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South African floods kill over 440 people



The devastation from the South African floods is becoming evident as rescuers continue the search for dozens of missing people.

Extremely heavy rains triggered a wave of floods and mudslides, killing over 440 individuals.

Torrential rain has been pouring for over a week and locals fear the rain will continue.

The floods have caused severe damage to the nation’s infrastructure with repairs costs expected to surpass 600 million dollars.

In KwaZulu-Natal, over 4,000 homes have been destroyed and more than 8,000 were damaged.

Nearly 300 schools and some health facilities have also been ruined.

One of South Africa’s busiest ports, Durban, has been disrupted due to the heavy rain.

South Africans hope for an end to the downpour, however, there are fears more rain is on the way.

Thousands of individuals have been left homeless and unable to access basic supplies.

Many individuals currently don’t have access to power and water services.

The government has declared a nationwide state of disaster and instructed over 10,000 troops to assist with clean up.

Along with mop-up work and transporting aid, the troops will provide medical support.

The government has also arranged helicopters for rescue and reconnaissance missions.

President Cyril Ramaphosa stated that the floods are a direct correlation to climate change.

The nation’s president has also delayed a working visit to Saudi Arabia to focus on the disaster.

South African floods have caused severe damage to infrastructure, which will take months to rebuild.

Amanda Gunn contributed to this report


Japan court rules ban on same-sex marriage is allowed



There are concerns for equality in Japan after a court ruled a ban on same-sex marriage is not unconstitutional.

It’s a major blow for the country’s gay couples, with Japan remaining the only G-7 member nation not to allow people of the same sex to wed.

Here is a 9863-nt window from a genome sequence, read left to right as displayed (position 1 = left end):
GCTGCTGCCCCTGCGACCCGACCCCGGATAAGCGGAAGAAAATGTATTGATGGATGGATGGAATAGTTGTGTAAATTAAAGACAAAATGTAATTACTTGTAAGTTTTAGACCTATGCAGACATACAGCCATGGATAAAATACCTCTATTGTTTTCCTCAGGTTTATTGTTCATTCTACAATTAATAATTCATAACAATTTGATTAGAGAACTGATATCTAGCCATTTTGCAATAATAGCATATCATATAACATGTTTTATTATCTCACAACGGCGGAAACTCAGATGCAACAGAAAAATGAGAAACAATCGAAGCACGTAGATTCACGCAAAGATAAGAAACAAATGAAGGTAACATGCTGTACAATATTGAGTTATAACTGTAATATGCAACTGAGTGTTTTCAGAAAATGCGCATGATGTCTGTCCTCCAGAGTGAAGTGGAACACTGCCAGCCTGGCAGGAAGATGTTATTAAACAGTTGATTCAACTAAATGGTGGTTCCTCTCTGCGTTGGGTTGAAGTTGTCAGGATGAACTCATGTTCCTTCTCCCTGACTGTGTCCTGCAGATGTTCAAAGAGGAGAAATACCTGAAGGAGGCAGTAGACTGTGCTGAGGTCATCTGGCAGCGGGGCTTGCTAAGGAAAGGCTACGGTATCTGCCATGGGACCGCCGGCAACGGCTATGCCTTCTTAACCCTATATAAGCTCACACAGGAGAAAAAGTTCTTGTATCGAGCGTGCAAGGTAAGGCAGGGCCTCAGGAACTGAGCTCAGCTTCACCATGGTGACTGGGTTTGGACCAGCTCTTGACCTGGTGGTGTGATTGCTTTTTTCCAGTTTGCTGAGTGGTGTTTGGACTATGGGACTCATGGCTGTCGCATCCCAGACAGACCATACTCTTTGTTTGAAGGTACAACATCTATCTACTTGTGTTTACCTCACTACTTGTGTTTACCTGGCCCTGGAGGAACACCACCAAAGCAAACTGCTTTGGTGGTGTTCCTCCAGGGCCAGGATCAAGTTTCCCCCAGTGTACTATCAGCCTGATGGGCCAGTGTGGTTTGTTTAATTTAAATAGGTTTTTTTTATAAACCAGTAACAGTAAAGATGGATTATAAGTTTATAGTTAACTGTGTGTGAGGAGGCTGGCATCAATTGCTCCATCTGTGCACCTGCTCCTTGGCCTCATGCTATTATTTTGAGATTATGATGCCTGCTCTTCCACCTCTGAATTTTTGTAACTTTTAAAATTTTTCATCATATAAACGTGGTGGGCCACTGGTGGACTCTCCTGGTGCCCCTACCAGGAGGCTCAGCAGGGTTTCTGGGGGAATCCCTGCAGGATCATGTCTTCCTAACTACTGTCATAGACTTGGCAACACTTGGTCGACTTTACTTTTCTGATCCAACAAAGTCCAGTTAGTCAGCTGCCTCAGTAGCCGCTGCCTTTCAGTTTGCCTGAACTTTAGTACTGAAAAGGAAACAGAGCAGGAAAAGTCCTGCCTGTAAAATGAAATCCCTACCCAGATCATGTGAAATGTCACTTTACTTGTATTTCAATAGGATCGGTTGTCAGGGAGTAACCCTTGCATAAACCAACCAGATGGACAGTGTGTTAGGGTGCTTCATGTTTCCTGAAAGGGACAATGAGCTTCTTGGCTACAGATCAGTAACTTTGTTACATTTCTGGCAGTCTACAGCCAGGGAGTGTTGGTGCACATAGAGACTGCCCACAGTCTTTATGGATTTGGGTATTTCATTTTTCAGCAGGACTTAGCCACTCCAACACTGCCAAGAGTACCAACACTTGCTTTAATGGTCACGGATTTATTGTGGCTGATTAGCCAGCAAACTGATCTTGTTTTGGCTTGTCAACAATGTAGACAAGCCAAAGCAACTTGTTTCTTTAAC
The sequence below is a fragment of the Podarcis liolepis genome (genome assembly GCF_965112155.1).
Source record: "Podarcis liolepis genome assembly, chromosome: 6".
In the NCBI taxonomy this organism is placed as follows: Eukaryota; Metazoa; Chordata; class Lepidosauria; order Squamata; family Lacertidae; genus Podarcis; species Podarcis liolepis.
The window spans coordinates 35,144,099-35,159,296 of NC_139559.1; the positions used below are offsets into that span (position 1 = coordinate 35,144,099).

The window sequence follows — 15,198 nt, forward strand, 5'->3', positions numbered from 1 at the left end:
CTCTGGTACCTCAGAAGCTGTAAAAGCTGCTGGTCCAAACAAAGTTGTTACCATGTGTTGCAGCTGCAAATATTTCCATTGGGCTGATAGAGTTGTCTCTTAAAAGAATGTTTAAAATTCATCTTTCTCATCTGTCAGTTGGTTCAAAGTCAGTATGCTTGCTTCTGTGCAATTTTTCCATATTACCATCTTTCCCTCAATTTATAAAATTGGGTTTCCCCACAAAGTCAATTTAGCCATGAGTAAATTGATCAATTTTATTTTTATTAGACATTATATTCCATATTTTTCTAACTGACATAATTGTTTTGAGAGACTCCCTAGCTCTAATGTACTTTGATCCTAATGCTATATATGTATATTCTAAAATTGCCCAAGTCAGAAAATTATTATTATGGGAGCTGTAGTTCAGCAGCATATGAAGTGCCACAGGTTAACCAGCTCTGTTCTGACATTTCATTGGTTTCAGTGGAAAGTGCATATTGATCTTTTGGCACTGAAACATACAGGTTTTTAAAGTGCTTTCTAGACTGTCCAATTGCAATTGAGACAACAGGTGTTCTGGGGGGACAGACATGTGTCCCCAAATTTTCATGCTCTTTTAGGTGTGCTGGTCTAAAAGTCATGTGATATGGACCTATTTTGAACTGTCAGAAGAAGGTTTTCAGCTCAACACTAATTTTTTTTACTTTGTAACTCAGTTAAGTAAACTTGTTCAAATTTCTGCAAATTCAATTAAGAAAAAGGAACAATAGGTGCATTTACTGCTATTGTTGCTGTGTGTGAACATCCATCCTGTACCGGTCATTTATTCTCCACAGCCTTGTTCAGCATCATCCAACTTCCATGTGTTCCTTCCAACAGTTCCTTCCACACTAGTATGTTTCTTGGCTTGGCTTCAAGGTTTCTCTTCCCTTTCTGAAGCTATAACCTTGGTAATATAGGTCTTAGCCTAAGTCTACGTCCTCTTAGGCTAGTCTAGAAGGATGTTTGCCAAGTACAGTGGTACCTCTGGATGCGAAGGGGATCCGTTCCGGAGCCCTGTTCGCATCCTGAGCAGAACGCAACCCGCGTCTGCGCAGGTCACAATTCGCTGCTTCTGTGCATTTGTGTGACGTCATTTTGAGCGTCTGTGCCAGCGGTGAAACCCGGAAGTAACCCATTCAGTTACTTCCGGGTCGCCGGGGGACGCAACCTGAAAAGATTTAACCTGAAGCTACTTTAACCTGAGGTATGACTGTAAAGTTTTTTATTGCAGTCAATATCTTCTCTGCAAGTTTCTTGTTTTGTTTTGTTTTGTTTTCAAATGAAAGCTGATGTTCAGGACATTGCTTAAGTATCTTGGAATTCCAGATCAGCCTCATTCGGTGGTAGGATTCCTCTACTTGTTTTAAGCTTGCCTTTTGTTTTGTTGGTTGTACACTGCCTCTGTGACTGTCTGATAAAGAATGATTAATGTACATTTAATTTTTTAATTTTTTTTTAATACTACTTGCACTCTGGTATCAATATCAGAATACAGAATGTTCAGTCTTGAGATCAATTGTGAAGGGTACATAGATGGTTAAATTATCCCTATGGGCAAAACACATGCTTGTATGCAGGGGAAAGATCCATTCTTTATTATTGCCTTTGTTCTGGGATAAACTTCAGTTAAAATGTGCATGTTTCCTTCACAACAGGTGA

This is all despite wide-sweeping opinion polls which show a majority of the public is actually in favour of marriage equality.

Several regions have now begun issuing partnership certificates in an attempt to help impacted couples rent properties together and gain hospital visitation rights.

This most recent case in Osaka was brought forward by three same-sex couples, two male and one female.

Japan’s constitution currently defines marriage as being based on “the mutual consent of both sexes”.

The court found marriage is still defined as being only between opposite genders… noting not enough debate on same-sex marriage has taken place in the country to warrant changing this.

Under current rules, same-sex couples living in Japan are also unable to inherit their partner’s assets, and have no parental rights over their partner’s children.

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‘Sesame Street’ put a twist on ‘Friends’ intro for father’s day



A special video from “Sesame Street” themed to the classic opening of “Friends” is bound to make you smile.

The classic educational kids’ program took to social media to share the viral clip.

The video is a full-on throwback to many of the things we loved about “Friends,” but this time seen through a lens of some of our favorite Muppets and their dads.

 “To all the fathers and father figures raising amazing kids, thank you for being there. Sing along with your favorite families from the neighborhood in this very special parody song,” Sesame Street tweeted.

Over two minutes, we get all kinds of hilarious reimaginings of “Friends” references, like a few lines of “Smelly Cat”

“We love you every day and week and month and every year,” go the lyrics.

Elijah even echoes Chandler by saying, “Could there be anything better than being a dad?”

The ending will melt your heart, in a beautiful nod to all the fathers and father figures raising kids, the much loved characters show their love for one another outside of the iconic friends fountain

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Why is Prince harrying suing the publishers of the Daily Mail and Mail?



Prince Harry is suing Daily papers over an article published in February.

His barrister said the story about a dispute over his family’s security arrangements tried to manipulate public opinion.

But the publisher of Daily Mail said it contained “no hint of impropriety” and was not defamatory.

The story, published in the Mail on Sunday and online, referred to the prince’s separate legal case against the Home Office over security arrangements when he and his family are in the UK.

Prince Harry says it caused him “substantial hurt, embarrassment and distress, which is continuing”.

The prince’s barrister said the article suggested he had “lied in his initial public statements” by claiming to have always been willing to pay for police protection in the UK.

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